New Insights from the Restoring Insulin Secretion (RISE) Study—Differences between Adults and Youth with Prediabetes and Type 2 Diabetes

Sharon Edelstein, ScM; Thomas A. Buchanan, MD; Kristina Utzschneider, MD; Kristen J. Nadeau, MD, MS

ADA 2020 - Oral session

3 minute listen
8 minute read

Key messages

  • Predictors of glycemia deterioration were identified in adults: insulin sensitivity and first phase beta-cell responses.
  • Predictors of glycemia deterioration identified in youth include glycemia and all beta-cell responses measures.

Key messages

  • Predictors of glycemia deterioration were identified in adults: insulin sensitivity and first phase beta-cell responses.
  • Predictors of glycemia deterioration identified in youth include glycemia and all beta-cell responses measures.

Background

What do we already know about this topic?

  • The increase in the prevalence of obesity has contributed to the increased incidence of prediabetes and type 2 diabetes mellitus (T2D) among youth and adults.
  • Progressive decline in beta-cell function is now well recognized in children and adults to be pivotal in the progression from normal to abnormal glucose tolerance.
  • Given the increased recognition of the critical role of the beta-cell in the pathogenesis of T2D, efforts have begun to shift to prevention of the loss of insulin secretion among individuals at high risk for T2D or early stages of the disease.

From RISE…

Looking back—What have we already learned?

  • The Restoring Insulin Secretion (RISE) Adult Medication Study (NCT01779362) asked the question of whether beta-cell function can be preserved or improved during 12 months of pharmacologic intervention, and maintained for 3 months following the withdrawal of therapy, in youth and adults with dysglycemia.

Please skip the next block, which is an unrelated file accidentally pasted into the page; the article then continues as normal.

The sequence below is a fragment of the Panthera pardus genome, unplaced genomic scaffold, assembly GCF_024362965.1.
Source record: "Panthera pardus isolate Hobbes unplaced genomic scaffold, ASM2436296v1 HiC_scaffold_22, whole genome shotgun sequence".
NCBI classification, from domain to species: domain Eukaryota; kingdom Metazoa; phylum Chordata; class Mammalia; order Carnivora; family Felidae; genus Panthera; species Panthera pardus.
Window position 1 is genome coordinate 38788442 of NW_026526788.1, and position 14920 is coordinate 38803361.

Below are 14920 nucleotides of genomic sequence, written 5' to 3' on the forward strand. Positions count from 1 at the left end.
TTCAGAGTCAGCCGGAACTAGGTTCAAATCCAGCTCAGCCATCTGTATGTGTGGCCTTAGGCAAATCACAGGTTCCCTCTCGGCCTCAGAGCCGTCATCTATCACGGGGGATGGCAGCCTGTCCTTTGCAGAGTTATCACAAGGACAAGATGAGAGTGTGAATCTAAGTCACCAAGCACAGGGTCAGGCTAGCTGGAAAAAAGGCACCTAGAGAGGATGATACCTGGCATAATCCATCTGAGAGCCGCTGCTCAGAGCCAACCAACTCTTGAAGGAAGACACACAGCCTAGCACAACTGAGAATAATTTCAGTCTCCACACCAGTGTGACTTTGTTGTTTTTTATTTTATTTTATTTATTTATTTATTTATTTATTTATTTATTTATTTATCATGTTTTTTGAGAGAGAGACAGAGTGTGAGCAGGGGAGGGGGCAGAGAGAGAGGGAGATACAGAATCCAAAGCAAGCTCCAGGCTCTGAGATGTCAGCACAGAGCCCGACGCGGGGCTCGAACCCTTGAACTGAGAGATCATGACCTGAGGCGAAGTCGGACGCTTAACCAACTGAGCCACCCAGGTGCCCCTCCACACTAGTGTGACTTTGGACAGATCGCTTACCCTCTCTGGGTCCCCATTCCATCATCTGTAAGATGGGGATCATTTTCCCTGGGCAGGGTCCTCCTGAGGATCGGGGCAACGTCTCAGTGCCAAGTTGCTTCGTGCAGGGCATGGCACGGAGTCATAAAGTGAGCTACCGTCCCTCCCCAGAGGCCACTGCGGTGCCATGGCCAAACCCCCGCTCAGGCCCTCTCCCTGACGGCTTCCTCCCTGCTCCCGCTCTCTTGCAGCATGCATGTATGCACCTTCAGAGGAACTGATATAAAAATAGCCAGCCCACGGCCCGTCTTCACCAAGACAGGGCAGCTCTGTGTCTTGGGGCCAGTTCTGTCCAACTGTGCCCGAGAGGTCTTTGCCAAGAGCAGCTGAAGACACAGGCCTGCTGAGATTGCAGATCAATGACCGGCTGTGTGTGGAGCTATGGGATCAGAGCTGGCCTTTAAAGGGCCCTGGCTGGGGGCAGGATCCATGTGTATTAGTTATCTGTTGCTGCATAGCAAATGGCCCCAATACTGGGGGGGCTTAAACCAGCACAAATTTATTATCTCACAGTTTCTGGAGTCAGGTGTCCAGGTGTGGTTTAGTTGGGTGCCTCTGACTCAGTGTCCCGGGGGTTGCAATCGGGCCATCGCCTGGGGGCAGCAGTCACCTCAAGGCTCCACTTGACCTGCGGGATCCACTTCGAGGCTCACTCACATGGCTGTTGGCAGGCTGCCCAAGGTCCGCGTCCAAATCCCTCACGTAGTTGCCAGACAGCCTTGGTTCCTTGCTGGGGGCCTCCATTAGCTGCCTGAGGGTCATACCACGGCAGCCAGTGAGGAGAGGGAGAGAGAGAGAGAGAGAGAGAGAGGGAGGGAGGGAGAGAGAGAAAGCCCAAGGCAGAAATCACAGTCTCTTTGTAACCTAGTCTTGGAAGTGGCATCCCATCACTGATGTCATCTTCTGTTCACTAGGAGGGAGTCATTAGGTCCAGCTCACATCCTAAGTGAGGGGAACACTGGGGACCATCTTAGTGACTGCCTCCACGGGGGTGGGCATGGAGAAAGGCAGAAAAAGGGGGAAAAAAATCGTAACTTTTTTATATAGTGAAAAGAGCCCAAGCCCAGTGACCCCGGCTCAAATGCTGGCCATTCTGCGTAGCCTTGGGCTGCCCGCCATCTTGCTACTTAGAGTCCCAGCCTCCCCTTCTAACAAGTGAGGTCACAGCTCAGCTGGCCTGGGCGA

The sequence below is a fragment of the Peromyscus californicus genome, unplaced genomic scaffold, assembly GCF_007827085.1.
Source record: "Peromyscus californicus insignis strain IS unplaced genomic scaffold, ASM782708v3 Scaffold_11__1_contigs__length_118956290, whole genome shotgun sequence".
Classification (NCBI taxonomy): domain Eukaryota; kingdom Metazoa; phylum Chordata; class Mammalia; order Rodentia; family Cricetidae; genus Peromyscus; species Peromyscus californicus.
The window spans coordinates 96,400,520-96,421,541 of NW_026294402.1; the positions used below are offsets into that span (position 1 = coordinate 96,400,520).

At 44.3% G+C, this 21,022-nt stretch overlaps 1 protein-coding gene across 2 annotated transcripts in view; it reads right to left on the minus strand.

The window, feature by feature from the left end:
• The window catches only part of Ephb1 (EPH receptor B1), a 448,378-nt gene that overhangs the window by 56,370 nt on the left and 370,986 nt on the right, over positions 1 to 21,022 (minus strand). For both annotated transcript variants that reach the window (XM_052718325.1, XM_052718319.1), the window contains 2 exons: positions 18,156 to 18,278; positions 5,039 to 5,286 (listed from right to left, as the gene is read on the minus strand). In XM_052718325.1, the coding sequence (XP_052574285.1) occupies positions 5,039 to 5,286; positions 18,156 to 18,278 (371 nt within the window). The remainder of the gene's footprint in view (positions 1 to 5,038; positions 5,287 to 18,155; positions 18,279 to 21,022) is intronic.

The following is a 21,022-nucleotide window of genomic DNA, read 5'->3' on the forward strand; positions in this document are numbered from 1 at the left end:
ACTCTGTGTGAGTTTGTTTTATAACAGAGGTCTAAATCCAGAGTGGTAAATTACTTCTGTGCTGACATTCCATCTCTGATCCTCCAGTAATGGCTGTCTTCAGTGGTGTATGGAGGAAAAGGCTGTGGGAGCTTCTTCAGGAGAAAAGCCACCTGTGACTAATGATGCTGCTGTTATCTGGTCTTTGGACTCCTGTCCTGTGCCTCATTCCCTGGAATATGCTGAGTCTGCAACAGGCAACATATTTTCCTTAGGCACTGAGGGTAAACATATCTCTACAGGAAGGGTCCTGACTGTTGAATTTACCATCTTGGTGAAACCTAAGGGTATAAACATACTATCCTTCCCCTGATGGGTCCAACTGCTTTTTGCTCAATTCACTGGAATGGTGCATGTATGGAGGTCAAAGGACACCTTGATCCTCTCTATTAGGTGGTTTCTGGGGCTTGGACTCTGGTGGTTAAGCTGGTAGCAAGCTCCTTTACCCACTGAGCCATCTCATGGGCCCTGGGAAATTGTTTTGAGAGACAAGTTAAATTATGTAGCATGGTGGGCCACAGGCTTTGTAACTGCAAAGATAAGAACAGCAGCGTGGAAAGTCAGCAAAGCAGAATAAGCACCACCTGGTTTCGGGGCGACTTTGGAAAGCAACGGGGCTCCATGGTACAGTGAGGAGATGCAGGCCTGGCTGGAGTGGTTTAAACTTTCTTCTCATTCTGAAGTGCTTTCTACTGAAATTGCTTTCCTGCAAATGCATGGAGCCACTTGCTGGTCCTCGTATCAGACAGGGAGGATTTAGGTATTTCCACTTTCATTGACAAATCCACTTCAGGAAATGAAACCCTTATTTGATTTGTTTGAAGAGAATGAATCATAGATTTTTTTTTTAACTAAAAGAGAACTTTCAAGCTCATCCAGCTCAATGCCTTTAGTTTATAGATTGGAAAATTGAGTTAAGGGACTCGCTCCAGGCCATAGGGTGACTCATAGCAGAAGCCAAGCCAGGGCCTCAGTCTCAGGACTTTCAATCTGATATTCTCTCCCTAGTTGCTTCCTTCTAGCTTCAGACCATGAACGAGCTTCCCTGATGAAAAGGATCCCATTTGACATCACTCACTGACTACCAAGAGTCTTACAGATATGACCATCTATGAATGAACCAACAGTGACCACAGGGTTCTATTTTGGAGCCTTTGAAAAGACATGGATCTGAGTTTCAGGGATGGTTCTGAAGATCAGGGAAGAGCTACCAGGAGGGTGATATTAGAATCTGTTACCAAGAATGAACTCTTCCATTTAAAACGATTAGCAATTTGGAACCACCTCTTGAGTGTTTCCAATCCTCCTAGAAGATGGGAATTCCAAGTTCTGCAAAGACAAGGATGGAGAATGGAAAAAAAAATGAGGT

• 91 pediatric patients were enrolled along with 267 obese adults to medication and 88 obese adults allocated to surgery (laparoscopic banding).
  • RISE found that in individuals with impaired glucose tolerance (IGT) or recently diagnosed T2D, youth were more insulin resistant and secreted more insulin than adults.
  • In adults, there were no consistent benefits after medication withdrawal, while in youth insulin resistance and beta-cell dysfunction were unresponsive to interventions.

Alpha-cell function

  • Lower circulating levels of glucagon in youth vs. adults with IGT or early T2D indicate that alpha-cell dysfunction does not explain insulin resistance or beta-responsiveness in youth: beta-responsiveness may contribute to suppression of glucagon levels in youth.
  • In RISE, interventions aimed at reducing insulin resistance (metformin), reversing glucose toxicity (glargine before metformin), stimulate insulin secretion (liraglutide), and induce weight loss (surgery) all failed to induce any durable improvements in beta-cell function over 12 months (medications) or 24 months (surgery).
  • Gastric banding and liraglutide treatment each lowered fasting glucagon and acute glucagon responses: weight loss may be a shared mechanism for this effect.

Proinsulin and the beta-cell

  • Insulin sensitivity is 50% lower in youth compared to adults, despite similar body mass index.
  • The beta-cell is more sensitive to changes in glucose in youth vs. adults with IGT.
  • Compared to adults, youth with IGT and T2D are more insulin resistant and secrete more insulin than adults.
  • Beta-cells in youth with IGT are more responsive to glucose than adults with IGT, with no differences in those with T2D.
  • Beta-cell function in youth declines over time despite 12 months of treatment with metformin or glargine followed by metformin, while matched adult treatment arms show stable beta-cell function.
  • Adults show modest benefits in beta-cell function with gastric banding and while on liraglutide plus metformin.

Conclusions

  • Youth with IGT/T2D are more insulin resistant, have higher insulin secretion, and lower insulin clearance, more rapid beta-cell deterioration, and poorer response to interventions vs. adults.
  • Insulin sensitivity and first phase beta-cell responses are predictors of glycemia deterioration in adults.
  • Glycemia and all beta-cell responses measures are predictors of glycemia deterioration in youth.
  • Glucagon does not explain differences in beta-cell function in youth vs. adults.
  • Gastric banding increased insulin sensitivity and clearance, preserved beta-cell function, and improved glycemia for over 2 years in adults.